It’s not like they’ve not done this before of course but it is still irritating:
IMF boss says raise taxes on the rich to tackle inequality
Kristalina Georgieva calls for rethink of economic policies to better help those left behind
Well, no, she doesn’t.
Raising income tax on the wealthy will help close the growing gap between rich and poor and can be done without harming growth, the head of the International Monetary Fund has said.
Kristalina Georgieva, the IMF’s managing director, said higher marginal tax rates for the better off were needed as part of a policy rethink to tackle inequality.
No, really, she hasn’t. Her blog post is here:
Tackling inequality requires a rethink. First, on fiscal policies and progressive taxation.
Progressive taxation is a key component of effective fiscal policy. At the top of the income distribution, our research shows that marginal tax rates can be raised without sacrificing economic growth.
Note the link. At which we get:
Progressive income taxes. Personal income tax progressivity has declined steeply in the 1980s and 1990s, and has remained broadly stable since then. The average top income tax rate for OECD member countries fell from 62 percent in 1981 to 35 percent in 2015. In addition, tax systems are less progressive than indicated by the statutory rates, because wealthy individuals have more access to tax relief. Importantly, we find that some advanced economies can increase progressivity without hampering growth, as long as progressivity is not excessive.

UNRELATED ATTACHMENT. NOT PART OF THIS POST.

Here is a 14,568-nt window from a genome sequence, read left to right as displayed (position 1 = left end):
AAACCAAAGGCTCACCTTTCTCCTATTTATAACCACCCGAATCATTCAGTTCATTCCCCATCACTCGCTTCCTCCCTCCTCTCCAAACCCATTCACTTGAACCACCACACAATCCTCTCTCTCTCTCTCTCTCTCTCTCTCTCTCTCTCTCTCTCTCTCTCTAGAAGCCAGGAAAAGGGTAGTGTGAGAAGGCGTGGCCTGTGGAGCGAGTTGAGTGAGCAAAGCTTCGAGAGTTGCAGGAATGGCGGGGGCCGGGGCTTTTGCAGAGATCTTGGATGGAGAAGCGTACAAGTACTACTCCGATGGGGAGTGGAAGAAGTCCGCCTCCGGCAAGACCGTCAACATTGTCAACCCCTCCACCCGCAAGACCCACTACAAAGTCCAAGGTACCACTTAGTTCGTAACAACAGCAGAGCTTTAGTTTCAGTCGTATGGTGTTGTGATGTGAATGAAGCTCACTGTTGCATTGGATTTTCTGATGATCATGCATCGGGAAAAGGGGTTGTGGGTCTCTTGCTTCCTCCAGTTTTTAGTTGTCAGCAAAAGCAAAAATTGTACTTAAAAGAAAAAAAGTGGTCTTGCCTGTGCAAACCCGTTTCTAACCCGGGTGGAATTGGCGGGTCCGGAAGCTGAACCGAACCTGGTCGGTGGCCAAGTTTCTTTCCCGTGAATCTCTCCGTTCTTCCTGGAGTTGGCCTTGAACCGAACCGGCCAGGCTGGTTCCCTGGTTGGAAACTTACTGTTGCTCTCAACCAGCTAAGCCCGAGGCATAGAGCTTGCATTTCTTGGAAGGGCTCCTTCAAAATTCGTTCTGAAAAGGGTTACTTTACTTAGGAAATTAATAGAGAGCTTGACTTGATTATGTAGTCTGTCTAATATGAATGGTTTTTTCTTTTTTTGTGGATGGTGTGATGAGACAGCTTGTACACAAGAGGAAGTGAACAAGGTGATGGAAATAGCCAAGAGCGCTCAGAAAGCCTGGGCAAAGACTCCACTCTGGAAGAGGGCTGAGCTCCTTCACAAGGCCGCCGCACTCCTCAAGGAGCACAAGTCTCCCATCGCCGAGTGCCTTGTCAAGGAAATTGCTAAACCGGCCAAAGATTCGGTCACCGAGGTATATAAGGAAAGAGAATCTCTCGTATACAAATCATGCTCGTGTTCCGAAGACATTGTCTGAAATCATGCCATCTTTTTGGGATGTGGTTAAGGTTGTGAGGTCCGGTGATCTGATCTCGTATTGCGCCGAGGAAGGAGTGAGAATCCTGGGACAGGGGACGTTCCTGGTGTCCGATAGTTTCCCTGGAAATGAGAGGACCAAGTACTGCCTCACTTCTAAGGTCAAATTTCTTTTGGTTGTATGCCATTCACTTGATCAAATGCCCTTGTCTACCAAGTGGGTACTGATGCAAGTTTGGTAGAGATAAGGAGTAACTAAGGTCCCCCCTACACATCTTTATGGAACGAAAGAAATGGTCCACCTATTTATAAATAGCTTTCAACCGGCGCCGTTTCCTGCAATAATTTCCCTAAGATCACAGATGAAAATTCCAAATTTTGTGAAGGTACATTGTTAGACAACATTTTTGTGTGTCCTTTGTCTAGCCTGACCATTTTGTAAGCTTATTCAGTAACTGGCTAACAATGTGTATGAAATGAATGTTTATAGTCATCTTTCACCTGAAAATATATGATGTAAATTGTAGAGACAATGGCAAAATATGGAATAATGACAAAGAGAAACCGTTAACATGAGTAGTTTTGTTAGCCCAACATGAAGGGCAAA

Aaaaah. There’s an optimal amount of progressivity. It ain’t true that just more is better. And the actual amount of progressivity that is optimal? Well, it’s the IMF’s research which tells us that moving the Gini about 13 points is it. And how much is that?
Well, it’s a little more than the US does, a smidgeon. It’s a lot less than Sweden does. And it’s almost spot bang on the amount that the UK does.
Which is why The Guardian is lying. For the finding is that some advanced economies as long as not excessive. The some not including us and our amount being the starting point of excessive.
In fact, what the IMF is really saying is that we’re Goldilocks and all the other European countries have tax systems which are too progressive. Which isn’t what The Guardian is telling us at all which is why they’re lying.